By Hilton Thorpe (Kromme Enviro-Trust & Thyspunt Alliance)

Eskom has now applied to the National Nuclear Regulator (NNR) for a site licence for Thyspunt, but not yet for a plant licence. They will be applying in due course for a licence for a “Generation 111” Pressurised Water Reactor.


Assessment of the environmental impact of constructing a nuclear power station on the Thyspunt site has been in progress since 2008.    The Scoping Report was released in that year. The first draft assessment report was issued in 2010, followed by a second draft in 2011 and a third in 2015. The final Environmental Impact Report was released on 25th February 2016.

Responses from Interested and Affected Parties have been submitted, including a response from Hilton Thorpe on behalf of the St Francis Kromme Trust, the St Francis Bay Residents’ Association and the Thyspunt Alliance.

This response focuses on four aspects of the environmental assessment which are flawed to the point that they constitute a barrier to adequate evaluation of the site and are in fact misleading, intentionally or otherwise.

  1. Emergency planning procedures have not been taken into consideration in the site evaluation. The viability of the Thyspunt site in terms of emergency planning has been an issue since the Kouga Coast Sub-Regional Structure Plan of 1997.   Eskom has been well aware that this was the Achilles heel of the site, and its only solution has been an attempt to change the rules. Emergency planning is the responsibility of the National Nuclear Regulator, who has not played any role in the environmental impact assessment, and cannot play a role until such time as they receive an application for an operating licence.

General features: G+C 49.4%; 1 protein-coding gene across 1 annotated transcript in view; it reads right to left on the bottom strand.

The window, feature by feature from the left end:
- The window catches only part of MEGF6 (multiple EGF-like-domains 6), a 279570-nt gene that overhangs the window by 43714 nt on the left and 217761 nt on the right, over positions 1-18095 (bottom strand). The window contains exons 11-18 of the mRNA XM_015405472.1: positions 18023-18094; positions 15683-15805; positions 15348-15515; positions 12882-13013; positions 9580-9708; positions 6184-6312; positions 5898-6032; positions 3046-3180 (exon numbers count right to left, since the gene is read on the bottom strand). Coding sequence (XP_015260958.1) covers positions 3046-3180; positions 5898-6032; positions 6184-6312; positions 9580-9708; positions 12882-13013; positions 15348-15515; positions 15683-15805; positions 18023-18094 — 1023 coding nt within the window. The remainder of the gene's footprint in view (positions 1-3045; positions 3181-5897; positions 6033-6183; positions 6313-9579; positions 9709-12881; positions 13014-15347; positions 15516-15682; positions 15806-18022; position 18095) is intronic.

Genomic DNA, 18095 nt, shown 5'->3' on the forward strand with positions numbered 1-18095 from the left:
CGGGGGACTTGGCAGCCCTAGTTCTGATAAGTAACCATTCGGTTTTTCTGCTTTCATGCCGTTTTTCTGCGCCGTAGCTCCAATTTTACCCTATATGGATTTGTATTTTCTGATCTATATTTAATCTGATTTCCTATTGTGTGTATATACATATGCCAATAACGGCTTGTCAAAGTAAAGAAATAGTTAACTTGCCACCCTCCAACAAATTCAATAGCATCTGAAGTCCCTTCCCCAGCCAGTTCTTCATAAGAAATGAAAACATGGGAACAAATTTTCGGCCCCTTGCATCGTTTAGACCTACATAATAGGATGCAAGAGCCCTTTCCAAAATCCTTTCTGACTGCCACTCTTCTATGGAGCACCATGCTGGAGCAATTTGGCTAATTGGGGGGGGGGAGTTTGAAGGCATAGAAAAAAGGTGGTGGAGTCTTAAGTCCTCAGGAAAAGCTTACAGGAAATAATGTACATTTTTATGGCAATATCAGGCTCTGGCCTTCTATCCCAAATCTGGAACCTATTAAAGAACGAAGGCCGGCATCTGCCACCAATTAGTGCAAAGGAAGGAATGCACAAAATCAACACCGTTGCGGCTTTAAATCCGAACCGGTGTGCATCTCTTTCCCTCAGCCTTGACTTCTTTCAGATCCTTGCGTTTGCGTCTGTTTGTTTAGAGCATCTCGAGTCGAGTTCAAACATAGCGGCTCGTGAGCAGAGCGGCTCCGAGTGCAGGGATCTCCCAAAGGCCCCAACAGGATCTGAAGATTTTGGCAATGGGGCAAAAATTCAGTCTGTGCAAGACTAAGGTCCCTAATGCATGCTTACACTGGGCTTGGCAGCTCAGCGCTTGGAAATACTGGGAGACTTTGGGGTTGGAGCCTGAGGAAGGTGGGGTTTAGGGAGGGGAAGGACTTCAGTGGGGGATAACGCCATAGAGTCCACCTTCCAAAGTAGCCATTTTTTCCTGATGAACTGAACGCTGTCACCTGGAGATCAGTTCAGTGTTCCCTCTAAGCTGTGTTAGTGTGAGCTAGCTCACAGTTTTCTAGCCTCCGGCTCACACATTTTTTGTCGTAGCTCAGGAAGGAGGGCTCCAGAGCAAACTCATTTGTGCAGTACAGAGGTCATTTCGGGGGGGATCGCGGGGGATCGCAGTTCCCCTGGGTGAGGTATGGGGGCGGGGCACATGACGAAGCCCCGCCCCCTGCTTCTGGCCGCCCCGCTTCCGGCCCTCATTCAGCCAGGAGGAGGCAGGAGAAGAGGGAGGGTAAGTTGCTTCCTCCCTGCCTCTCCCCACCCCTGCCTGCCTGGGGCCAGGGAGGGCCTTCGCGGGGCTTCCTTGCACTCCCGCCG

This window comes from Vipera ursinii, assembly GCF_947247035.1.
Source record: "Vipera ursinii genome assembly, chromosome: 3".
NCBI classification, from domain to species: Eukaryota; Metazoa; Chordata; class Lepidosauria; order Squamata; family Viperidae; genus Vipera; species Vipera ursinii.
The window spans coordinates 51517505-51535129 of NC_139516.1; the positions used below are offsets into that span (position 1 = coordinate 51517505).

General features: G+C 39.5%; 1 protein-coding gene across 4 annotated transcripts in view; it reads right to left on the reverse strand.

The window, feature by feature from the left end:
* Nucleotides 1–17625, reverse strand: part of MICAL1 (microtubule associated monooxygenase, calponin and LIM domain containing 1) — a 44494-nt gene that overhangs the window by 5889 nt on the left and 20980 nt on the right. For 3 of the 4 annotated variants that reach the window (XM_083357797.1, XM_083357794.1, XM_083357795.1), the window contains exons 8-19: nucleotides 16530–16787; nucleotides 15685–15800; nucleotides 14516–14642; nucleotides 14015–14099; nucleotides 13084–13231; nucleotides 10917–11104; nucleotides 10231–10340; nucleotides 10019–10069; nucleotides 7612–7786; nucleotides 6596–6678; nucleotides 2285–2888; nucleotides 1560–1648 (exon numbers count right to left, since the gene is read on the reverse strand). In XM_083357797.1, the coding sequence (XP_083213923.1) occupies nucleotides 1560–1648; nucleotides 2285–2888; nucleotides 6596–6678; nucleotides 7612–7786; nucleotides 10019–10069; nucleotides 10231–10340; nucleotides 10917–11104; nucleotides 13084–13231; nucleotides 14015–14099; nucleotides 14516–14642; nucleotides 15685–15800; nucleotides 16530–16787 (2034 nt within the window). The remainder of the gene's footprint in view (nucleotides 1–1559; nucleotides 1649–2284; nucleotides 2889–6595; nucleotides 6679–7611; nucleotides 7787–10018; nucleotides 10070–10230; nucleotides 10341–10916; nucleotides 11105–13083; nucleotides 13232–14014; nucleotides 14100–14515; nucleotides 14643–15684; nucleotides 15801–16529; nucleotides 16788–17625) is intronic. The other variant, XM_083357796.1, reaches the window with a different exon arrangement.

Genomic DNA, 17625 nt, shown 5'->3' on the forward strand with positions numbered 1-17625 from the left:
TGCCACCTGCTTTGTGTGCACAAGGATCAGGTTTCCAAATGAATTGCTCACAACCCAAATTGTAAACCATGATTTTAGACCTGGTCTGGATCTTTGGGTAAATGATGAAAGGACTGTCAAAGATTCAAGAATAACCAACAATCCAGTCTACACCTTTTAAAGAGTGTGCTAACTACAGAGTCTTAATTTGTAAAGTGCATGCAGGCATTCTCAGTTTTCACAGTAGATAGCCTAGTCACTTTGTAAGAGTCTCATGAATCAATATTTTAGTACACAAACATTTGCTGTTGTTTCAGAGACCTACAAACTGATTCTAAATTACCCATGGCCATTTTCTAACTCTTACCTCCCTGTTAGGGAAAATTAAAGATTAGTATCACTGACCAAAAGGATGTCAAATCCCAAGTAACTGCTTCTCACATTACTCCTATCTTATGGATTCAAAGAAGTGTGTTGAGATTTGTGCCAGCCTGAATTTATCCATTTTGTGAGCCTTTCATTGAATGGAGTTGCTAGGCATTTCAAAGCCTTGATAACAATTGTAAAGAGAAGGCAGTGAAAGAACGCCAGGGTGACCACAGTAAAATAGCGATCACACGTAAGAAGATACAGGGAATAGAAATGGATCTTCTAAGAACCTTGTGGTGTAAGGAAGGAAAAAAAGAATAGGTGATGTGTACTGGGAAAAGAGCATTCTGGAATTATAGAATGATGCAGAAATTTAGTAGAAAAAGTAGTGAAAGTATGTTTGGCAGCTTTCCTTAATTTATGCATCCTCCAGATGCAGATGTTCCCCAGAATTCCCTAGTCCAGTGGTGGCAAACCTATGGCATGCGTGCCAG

2. A Social Impact Report is intended to assess the effect a development will have on the society in which it is located. The report supplied for the Thyspunt EIA is deficient in almost every respect and the competence of the relevant specialist is called into question. 
  3. One of the major deficiencies in the Social Impact Report is the assessment of the impact on what is known as ‘Sense of Place’. This is defined as “that distinctive quality that makes a particular place memorable to the visitor … the unique quality or character of a place”. The Thyspunt development will have a substantial impact on visitors’ – and residents’ – sense of place, but it is hardly mentioned in the report.
  4. Most importantly, the ‘impact rating criteria’ were originally structured in such a way that it was impossible for any impact, however damaging, to constitute a fatal flaw to the development proposal. This was acknowledged, but not implemented in the several revisions to the study, which remains deficient in all respects as a result.

The submission concludes that, in view of the flaws identified, the Thyspunt Alliance must demand that Department of Environmental Affairs reject the “Final Environmental Report”, and refer it back to Gibb to address the issues raised, in terms of NEMA Regulation 34.2(b).